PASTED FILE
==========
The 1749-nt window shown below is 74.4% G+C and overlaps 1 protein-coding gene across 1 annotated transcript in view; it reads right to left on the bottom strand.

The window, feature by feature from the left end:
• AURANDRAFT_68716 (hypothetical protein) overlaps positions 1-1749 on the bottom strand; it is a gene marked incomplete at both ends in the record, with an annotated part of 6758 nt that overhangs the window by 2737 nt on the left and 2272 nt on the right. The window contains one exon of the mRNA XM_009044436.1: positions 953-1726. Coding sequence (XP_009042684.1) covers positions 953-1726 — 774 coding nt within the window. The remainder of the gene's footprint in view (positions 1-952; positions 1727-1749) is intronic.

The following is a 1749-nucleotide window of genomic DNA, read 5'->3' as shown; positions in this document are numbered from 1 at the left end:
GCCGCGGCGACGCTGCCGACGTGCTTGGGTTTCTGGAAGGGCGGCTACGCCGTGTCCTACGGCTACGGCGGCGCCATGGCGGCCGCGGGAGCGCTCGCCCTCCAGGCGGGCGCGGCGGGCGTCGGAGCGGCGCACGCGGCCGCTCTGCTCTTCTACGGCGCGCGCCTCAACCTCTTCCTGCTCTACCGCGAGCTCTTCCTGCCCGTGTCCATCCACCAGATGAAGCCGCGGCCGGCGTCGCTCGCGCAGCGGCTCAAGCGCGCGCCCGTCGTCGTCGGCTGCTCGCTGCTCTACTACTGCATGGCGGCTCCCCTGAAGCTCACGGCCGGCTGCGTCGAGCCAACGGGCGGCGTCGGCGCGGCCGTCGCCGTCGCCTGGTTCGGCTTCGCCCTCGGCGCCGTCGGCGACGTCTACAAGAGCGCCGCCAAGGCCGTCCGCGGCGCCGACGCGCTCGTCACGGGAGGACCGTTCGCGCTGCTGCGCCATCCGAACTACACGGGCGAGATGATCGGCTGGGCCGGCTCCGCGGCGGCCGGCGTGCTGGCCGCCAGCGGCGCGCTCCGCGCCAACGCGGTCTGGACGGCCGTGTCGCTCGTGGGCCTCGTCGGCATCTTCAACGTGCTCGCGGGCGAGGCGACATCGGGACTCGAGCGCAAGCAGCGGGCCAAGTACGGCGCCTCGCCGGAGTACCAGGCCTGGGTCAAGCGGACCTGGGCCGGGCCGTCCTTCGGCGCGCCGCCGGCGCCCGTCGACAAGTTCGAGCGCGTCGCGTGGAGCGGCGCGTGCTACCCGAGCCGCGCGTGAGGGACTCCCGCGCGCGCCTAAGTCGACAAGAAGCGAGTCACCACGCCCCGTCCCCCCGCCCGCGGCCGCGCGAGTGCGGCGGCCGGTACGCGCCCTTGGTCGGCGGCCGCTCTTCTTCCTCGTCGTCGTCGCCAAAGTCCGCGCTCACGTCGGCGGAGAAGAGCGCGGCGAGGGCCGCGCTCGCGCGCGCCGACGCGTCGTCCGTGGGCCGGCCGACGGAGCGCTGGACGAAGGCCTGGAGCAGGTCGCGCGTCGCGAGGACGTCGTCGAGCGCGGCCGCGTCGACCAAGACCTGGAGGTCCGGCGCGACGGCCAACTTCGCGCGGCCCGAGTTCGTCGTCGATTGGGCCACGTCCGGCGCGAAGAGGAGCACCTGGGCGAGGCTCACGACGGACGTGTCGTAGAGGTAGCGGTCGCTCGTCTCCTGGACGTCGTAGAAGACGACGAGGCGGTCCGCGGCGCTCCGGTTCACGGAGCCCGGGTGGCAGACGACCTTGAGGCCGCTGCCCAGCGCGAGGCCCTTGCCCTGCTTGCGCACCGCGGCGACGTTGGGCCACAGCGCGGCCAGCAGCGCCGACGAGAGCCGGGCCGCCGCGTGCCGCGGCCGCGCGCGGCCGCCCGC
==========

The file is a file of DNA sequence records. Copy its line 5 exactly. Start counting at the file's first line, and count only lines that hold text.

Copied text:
GCCGCGGCGACGCTGCCGACGTGCTTGGGTTTCTGGAAGGGCGGCTACGCCGTGTCCTACGGCTACGGCGGCGCCATGGCGGCCGCGGGAGCGCTCGCCCTCCAGGCGGGCGCGGCGGGCGTCGGAGCGGCGCACGCGGCCGCTCTGCTCTTCTACGGCGCGCGCCTCAACCTCTTCCTGCTCTACCGCGAGCTCTTCCTGCCCGTGTCCATCCACCAGATGAAGCCGCGGCCGGCGTCGCTCGCGCAGCGGCTCAAGCGCGCGCCCGTCGTCGTCGGCTGCTCGCTGCTCTACTACTGCATGGCGGCTCCCCTGAAGCTCACGGCCGGCTGCGTCGAGCCAACGGGCGGCGTCGGCGCGGCCGTCGCCGTCGCCTGGTTCGGCTTCGCCCTCGGCGCCGTCGGCGACGTCTACAAGAGCGCCGCCAAGGCCGTCCGCGGCGCCGACGCGCTCGTCACGGGAGGACCGTTCGCGCTGCTGCGCCATCCGAACTACACGGGCGAGATGATCGGCTGGGCCGGCTCCGCGGCGGCCGGCGTGCTGGCCGCCAGCGGCGCGCTCCGCGCCAACGCGGTCTGGACGGCCGTGTCGCTCGTGGGCCTCGTCGGCATCTTCAACGTGCTCGCGGGCGAGGCGACATCGGGACTCGAGCGCAAGCAGCGGGCCAAGTACGGCGCCTCGCCGGAGTACCAGGCCTGGGTCAAGCGGACCTGGGCCGGGCCGTCCTTCGGCGCGCCGCCGGCGCCCGTCGACAAGTTCGAGCGCGTCGCGTGGAGCGGCGCGTGCTACCCGAGCCGCGCGTGAGGGACTCCCGCGCGCGCCTAAGTCGACAAGAAGCGAGTCACCACGCCCCGTCCCCCCGCCCGCGGCCGCGCGAGTGCGGCGGCCGGTACGCGCCCTTGGTCGGCGGCCGCTCTTCTTCCTCGTCGTCGTCGCCAAAGTCCGCGCTCACGTCGGCGGAGAAGAGCGCGGCGAGGGCCGCGCTCGCGCGCGCCGACGCGTCGTCCGTGGGCCGGCCGACGGAGCGCTGGACGAAGGCCTGGAGCAGGTCGCGCGTCGCGAGGACGTCGTCGAGCGCGGCCGCGTCGACCAAGACCTGGAGGTCCGGCGCGACGGCCAACTTCGCGCGGCCCGAGTTCGTCGTCGATTGGGCCACGTCCGGCGCGAAGAGGAGCACCTGGGCGAGGCTCACGACGGACGTGTCGTAGAGGTAGCGGTCGCTCGTCTCCTGGACGTCGTAGAAGACGACGAGGCGGTCCGCGGCGCTCCGGTTCACGGAGCCCGGGTGGCAGACGACCTTGAGGCCGCTGCCCAGCGCGAGGCCCTTGCCCTGCTTGCGCACCGCGGCGACGTTGGGCCACAGCGCGGCCAGCAGCGCCGACGAGAGCCGGGCCGCCGCGTGCCGCGGCCGCGCGCGGCCGCCCGC